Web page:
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Saturday, December 15, 2007

Review: Agent to the Stars

Agent to the Stars is John Scalzi's first novel. Not his first published novel, but his first written novel. In the foreword, Scalzi notes that he wrote it as an exercise to see whether he could indeed write a novel, and never planned to even attempt to publish it. But he had a lot of fun while writing it, and when he was done, sent it around to see whether it could indeed get published. What happened was that it got roundly rejected, and he posted it online for everyone to read. As it happened enough people liked it that he got about $4000 in donations from various folks who enjoyed it.

Naturally, once Old Man's War was published to both commercial success and critical acclaim, a publisher stepped forward to offer to publish this book. Now, if you've read Scott Adam's column in the Wall Street Journal about giving stuff away on the internet, you will see that Adams, who had considerably more clout than Scalzi did, apparently did not negotiate with his publisher to keep his old free blog entries available on the internet, but agreed to take them down. Scalzi, who's probably not in the same category of wealth that Adams is in, apparently thought enough of the internet to keep the product free while betting that the paper product would reach more people and still bring in money. I guess science fiction writers really are a forward thinking bunch of folks who aren't in it all for the money.

How does the novel read? It reads amazingly well. If I ever tried to write a novel, and it turned out of this quality, I would be very pleased with myself, even if it never got sold. The plot of the novel revolves around a Hollywood agent for actors and actresses who has just had the first big break of his career. His boss calls him in and asks him to represent the toughest sell in anyone's career, a bunch of space aliens who have visited the earth, but look like the blob and smell like fart, and want a way to introduce themselves to the Earth's population without immediate assumption of hostilities just based on appearance alone. And of course, who would know how to make a good impression but the best of Hollywood?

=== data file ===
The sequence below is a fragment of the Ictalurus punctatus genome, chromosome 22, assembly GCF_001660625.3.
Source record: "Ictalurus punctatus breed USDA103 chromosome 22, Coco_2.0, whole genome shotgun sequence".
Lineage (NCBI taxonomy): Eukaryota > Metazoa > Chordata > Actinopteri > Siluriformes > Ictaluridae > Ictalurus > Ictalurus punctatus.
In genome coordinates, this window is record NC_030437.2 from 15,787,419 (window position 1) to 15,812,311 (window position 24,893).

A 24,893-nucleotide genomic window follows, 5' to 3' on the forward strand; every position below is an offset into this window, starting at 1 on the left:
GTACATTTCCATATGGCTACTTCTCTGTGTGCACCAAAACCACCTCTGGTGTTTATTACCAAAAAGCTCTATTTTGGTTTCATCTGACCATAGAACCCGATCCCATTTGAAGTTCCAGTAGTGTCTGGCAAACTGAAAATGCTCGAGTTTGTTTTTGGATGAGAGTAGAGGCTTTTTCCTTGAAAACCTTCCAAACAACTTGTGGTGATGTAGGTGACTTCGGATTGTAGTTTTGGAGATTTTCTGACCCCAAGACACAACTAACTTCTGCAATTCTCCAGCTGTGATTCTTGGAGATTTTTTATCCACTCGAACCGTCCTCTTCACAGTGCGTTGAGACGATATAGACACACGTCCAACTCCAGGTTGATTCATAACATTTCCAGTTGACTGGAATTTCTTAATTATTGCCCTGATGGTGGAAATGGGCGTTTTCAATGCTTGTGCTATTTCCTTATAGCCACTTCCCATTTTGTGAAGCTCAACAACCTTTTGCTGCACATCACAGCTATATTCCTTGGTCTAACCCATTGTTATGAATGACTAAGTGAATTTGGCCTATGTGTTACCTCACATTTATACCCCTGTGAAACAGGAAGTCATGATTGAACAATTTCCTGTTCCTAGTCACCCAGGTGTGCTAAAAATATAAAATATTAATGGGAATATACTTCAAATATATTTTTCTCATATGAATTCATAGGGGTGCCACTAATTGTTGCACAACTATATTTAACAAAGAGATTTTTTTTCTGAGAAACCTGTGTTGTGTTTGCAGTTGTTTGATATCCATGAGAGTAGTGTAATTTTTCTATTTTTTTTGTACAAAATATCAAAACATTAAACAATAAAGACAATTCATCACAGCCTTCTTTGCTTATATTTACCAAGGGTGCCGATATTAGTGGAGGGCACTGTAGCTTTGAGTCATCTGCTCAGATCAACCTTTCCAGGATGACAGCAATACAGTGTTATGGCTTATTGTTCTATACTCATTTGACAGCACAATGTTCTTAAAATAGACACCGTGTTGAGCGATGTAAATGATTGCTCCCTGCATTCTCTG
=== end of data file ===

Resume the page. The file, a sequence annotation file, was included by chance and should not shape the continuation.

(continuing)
The plot unfolds in a straightforward manner, but not without showing off Scalzi's versatility. He can write dialogs, he can write from different perspectives (including the Protagonist's boss), he can write press releases (a whole chapter is written in press release form, which is entertaining), and he can even write funny scenes in a dry, straightforward fashion without giving the impression that he thinks constantly about how smart he is.

A very impressive first novel, and excellent airplane reading. Recommended.

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